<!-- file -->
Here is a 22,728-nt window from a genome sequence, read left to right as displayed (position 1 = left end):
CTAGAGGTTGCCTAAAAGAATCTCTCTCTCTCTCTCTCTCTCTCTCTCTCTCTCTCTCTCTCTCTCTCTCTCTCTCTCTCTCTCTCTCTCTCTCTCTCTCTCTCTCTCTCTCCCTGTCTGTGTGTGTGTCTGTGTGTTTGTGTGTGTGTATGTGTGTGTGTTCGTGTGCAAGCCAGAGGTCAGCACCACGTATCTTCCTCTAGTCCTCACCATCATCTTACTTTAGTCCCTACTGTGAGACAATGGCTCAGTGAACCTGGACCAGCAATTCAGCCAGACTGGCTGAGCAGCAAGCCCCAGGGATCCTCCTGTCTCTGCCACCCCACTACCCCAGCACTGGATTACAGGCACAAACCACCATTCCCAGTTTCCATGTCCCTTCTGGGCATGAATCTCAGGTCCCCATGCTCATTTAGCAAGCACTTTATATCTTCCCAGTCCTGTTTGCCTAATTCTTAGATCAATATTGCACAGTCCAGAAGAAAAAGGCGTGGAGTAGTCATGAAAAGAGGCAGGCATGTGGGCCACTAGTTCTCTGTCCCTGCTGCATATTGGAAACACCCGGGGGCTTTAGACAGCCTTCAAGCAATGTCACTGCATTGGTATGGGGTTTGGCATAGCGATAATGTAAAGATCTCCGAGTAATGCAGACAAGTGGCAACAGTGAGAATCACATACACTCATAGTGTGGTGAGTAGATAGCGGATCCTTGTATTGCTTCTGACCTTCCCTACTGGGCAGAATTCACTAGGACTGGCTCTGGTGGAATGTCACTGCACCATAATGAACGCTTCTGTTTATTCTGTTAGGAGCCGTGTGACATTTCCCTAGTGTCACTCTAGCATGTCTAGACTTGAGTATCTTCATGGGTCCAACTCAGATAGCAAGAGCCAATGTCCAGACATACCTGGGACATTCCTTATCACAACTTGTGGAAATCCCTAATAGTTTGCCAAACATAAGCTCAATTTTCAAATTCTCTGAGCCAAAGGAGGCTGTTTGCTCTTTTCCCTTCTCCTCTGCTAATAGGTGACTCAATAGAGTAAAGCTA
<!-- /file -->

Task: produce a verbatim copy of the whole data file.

Here is a 22,728-nt window from a genome sequence, read left to right as displayed (position 1 = left end):
CTAGAGGTTGCCTAAAAGAATCTCTCTCTCTCTCTCTCTCTCTCTCTCTCTCTCTCTCTCTCTCTCTCTCTCTCTCTCTCTCTCTCTCTCTCTCTCTCTCTCTCTCTCTCTCCCTGTCTGTGTGTGTGTCTGTGTGTTTGTGTGTGTGTATGTGTGTGTGTTCGTGTGCAAGCCAGAGGTCAGCACCACGTATCTTCCTCTAGTCCTCACCATCATCTTACTTTAGTCCCTACTGTGAGACAATGGCTCAGTGAACCTGGACCAGCAATTCAGCCAGACTGGCTGAGCAGCAAGCCCCAGGGATCCTCCTGTCTCTGCCACCCCACTACCCCAGCACTGGATTACAGGCACAAACCACCATTCCCAGTTTCCATGTCCCTTCTGGGCATGAATCTCAGGTCCCCATGCTCATTTAGCAAGCACTTTATATCTTCCCAGTCCTGTTTGCCTAATTCTTAGATCAATATTGCACAGTCCAGAAGAAAAAGGCGTGGAGTAGTCATGAAAAGAGGCAGGCATGTGGGCCACTAGTTCTCTGTCCCTGCTGCATATTGGAAACACCCGGGGGCTTTAGACAGCCTTCAAGCAATGTCACTGCATTGGTATGGGGTTTGGCATAGCGATAATGTAAAGATCTCCGAGTAATGCAGACAAGTGGCAACAGTGAGAATCACATACACTCATAGTGTGGTGAGTAGATAGCGGATCCTTGTATTGCTTCTGACCTTCCCTACTGGGCAGAATTCACTAGGACTGGCTCTGGTGGAATGTCACTGCACCATAATGAACGCTTCTGTTTATTCTGTTAGGAGCCGTGTGACATTTCCCTAGTGTCACTCTAGCATGTCTAGACTTGAGTATCTTCATGGGTCCAACTCAGATAGCAAGAGCCAATGTCCAGACATACCTGGGACATTCCTTATCACAACTTGTGGAAATCCCTAATAGTTTGCCAAACATAAGCTCAATTTTCAAATTCTCTGAGCCAAAGGAGGCTGTTTGCTCTTTTCCCTTCTCCTCTGCTAATAGGTGACTCAATAGAGTAAAGCTA